Please Sign In | Register
Google pluspinterestShare on Stumble UponShare on RedditFacebookShare on Tumblr
TITLE
Jim Love - 'Inverness Courier'
EXTERNAL ID
GB232_MFR_JIMLOVE_14
PLACENAME
Inverness
OLD COUNTY/PARISH
INVERNESS: Inverness and Bona
PERIOD
1990s
CREATOR
Jim Love
SOURCE
Moray Firth Radio
ASSET ID
1735
KEYWORDS
audios

Get Adobe Flash player

Jim Love (1943 - 2006) was one of the Highlands' most respected journalists. He joined the 'Inverness Courier' in 1988, becoming editor in 2003. He had previously been an Inverness-based reporter with the 'Press and Journal'. One of Jim's passions was jazz music but he also played a major part in the blossoming of the traditional music scene in the Highlands in the 1990s and 2000s.

In this audio extract from the radio programme 'Moray Firth People' Jim talks to Helen MacPherson about his time as editor of the 'Inverness Courier'.

Interviewer: Jim you were a long, long time with the 'Press and Journal' and just lately you've moved on to greener pastures?

Yes, I'm now with the 'Inverness Courier.' Stuart Lindsay, an old friend and colleague of mine, he used to be my boss at the 'Press and Journal', we worked together very well for several years, recently acquired the 'Inverness Courier' from Miss Barron and started expanding the paper and he asked me to join them just over a year ago. He was keen to expand the coverage of arts and entertainment that the 'Courier' had always provided, through its coverage of Eden Court and the Edinburgh Festival and other events. And because I'd done, dabbled slightly in that in the course of my news duties at the 'Press and Journal', he thought that I might be able to provide a similar service on a more full time basis for him. So I've been there for the past thirteen months covering all sorts of things.

Interviewer: That must have been a big change in your life, Jim, after so many years with the 'Press and Journal', to move to something - I suppose the 'Courier' was quite new having been taken over?

Yes that's true; it's very exciting. I mean, the 'Courier' has a long tradition and very, very high standards. It's quite a challenge to try and maintain those traditions and standards, and at the same time to build on a service that's being provided for readers. I must admit it's still a bit funny, because every time a fire engine or police car goes past with the siren going, my natural instinct is to follow it and I've got to say, 'No, that's not your patch anymore.'

For guidance on the use of images and other content, please see the Terms and Conditions page.
High Life Highland is a company limited by guarantee registered in Scotland No. SC407011 and is a registered Scottish charity No. SC042593
Powered by Capture

Jim Love - 'Inverness Courier'

INVERNESS: Inverness and Bona

1990s

audios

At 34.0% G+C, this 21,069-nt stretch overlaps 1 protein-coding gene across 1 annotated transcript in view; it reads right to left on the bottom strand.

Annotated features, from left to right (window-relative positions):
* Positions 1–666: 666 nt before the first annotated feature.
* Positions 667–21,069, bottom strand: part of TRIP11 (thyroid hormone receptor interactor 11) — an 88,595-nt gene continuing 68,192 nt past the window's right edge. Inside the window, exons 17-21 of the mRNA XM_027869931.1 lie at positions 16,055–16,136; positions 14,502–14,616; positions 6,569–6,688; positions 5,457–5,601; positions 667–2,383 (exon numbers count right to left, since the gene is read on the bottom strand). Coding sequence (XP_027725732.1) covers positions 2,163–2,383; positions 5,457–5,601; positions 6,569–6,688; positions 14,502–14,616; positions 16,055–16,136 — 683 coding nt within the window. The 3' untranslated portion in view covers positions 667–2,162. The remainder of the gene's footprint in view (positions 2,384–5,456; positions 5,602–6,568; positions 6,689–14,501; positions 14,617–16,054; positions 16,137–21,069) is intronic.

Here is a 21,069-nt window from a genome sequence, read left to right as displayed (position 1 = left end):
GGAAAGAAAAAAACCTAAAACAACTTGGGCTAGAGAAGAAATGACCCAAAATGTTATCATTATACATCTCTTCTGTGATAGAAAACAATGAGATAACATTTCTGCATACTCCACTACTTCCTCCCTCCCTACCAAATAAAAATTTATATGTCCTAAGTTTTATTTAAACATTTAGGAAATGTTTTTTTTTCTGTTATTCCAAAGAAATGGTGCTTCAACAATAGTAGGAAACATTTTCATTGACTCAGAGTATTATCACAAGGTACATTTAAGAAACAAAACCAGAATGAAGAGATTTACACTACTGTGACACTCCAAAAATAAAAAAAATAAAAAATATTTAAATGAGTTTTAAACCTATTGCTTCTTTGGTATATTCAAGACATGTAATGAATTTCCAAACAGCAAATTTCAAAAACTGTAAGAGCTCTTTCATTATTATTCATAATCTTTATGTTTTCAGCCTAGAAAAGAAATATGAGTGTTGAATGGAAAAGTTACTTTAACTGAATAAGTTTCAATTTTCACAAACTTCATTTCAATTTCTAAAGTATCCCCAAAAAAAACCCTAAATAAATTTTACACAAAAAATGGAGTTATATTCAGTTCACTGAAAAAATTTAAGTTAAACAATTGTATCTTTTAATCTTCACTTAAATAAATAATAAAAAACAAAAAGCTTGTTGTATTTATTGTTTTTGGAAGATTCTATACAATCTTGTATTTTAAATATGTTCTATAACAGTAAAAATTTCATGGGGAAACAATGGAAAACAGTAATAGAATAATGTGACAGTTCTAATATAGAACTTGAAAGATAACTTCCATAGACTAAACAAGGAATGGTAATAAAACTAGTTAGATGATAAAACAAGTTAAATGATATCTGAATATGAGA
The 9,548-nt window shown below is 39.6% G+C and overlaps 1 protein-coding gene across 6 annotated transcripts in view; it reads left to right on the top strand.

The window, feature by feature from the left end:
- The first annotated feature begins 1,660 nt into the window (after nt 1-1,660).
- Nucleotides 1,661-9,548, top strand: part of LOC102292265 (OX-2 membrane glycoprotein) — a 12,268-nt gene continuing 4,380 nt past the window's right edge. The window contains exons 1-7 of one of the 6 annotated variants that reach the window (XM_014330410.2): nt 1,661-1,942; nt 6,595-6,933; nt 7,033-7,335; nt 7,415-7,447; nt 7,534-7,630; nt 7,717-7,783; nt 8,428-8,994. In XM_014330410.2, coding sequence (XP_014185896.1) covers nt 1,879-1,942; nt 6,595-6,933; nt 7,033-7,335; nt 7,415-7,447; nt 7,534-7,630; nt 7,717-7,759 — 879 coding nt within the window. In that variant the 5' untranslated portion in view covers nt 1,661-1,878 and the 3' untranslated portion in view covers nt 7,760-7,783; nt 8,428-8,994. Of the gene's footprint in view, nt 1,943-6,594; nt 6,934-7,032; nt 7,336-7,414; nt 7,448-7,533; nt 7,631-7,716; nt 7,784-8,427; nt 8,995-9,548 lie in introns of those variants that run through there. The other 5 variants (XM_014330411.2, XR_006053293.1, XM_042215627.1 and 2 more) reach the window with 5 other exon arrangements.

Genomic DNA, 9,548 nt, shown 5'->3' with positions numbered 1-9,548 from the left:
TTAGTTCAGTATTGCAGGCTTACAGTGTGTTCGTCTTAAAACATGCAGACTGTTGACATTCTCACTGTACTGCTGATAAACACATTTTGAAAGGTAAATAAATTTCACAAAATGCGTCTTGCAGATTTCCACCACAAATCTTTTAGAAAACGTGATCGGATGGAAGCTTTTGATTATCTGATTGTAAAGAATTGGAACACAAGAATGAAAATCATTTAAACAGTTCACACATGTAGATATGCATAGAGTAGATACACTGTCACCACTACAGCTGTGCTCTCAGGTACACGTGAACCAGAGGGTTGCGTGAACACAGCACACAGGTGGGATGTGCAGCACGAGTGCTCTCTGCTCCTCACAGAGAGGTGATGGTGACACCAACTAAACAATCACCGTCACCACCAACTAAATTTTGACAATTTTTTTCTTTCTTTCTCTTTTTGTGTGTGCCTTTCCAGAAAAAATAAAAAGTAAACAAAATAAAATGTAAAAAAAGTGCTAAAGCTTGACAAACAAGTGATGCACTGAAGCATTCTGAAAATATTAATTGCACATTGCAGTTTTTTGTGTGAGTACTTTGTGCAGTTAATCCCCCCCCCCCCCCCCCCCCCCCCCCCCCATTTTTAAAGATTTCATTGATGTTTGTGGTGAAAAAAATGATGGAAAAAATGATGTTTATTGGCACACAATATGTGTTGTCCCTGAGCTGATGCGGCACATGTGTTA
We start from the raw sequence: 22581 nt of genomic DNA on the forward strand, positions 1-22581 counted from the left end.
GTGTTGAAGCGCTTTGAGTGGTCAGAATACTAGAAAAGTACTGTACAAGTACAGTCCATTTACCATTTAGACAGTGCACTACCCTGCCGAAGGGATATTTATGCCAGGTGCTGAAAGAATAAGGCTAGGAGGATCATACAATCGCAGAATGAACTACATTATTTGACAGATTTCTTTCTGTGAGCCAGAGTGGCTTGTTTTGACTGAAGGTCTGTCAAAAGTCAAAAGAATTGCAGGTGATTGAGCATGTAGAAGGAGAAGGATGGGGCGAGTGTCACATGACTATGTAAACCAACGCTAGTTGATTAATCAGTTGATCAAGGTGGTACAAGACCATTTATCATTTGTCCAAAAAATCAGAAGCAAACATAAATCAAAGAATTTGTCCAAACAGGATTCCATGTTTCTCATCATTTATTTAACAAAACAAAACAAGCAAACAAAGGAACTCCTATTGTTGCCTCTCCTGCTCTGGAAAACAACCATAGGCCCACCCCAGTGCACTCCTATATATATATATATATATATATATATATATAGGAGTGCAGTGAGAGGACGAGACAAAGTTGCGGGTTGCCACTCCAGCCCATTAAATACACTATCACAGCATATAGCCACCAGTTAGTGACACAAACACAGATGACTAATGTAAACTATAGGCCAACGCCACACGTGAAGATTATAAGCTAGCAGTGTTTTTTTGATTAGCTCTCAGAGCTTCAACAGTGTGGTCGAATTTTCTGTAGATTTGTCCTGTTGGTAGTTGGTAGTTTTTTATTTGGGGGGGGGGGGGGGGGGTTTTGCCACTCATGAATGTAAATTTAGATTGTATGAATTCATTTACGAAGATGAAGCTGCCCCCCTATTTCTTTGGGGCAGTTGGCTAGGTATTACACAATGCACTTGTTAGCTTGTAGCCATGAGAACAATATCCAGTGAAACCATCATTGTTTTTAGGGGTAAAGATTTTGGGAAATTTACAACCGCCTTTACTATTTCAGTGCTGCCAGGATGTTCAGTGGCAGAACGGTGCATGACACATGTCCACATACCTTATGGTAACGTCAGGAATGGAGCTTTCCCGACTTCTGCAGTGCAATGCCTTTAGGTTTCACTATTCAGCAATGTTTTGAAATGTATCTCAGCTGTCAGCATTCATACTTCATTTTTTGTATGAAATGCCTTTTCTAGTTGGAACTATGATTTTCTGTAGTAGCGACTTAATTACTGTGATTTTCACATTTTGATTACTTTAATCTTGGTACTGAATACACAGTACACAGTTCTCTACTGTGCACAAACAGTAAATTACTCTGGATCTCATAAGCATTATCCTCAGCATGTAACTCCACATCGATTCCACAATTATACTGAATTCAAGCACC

Moray Firth Radio

MFR: Jim Love

Jim Love (1943 - 2006) was one of the Highlands' most respected journalists. He joined the 'Inverness Courier' in 1988, becoming editor in 2003. He had previously been an Inverness-based reporter with the 'Press and Journal'. One of Jim's passions was jazz music but he also played a major part in the blossoming of the traditional music scene in the Highlands in the 1990s and 2000s.<br /> <br /> In this audio extract from the radio programme 'Moray Firth People' Jim talks to Helen MacPherson about his time as editor of the 'Inverness Courier'.<br /> <br /> Interviewer: Jim you were a long, long time with the 'Press and Journal' and just lately you've moved on to greener pastures?<br /> <br /> Yes, I'm now with the 'Inverness Courier.' Stuart Lindsay, an old friend and colleague of mine, he used to be my boss at the 'Press and Journal', we worked together very well for several years, recently acquired the 'Inverness Courier' from Miss Barron and started expanding the paper and he asked me to join them just over a year ago. He was keen to expand the coverage of arts and entertainment that the 'Courier' had always provided, through its coverage of Eden Court and the Edinburgh Festival and other events. And because I'd done, dabbled slightly in that in the course of my news duties at the 'Press and Journal', he thought that I might be able to provide a similar service on a more full time basis for him. So I've been there for the past thirteen months covering all sorts of things. <br /> <br /> Interviewer: That must have been a big change in your life, Jim, after so many years with the 'Press and Journal', to move to something - I suppose the 'Courier' was quite new having been taken over? <br /> <br /> Yes that's true; it's very exciting. I mean, the 'Courier' has a long tradition and very, very high standards. It's quite a challenge to try and maintain those traditions and standards, and at the same time to build on a service that's being provided for readers. I must admit it's still a bit funny, because every time a fire engine or police car goes past with the siren going, my natural instinct is to follow it and I've got to say, 'No, that's not your patch anymore.'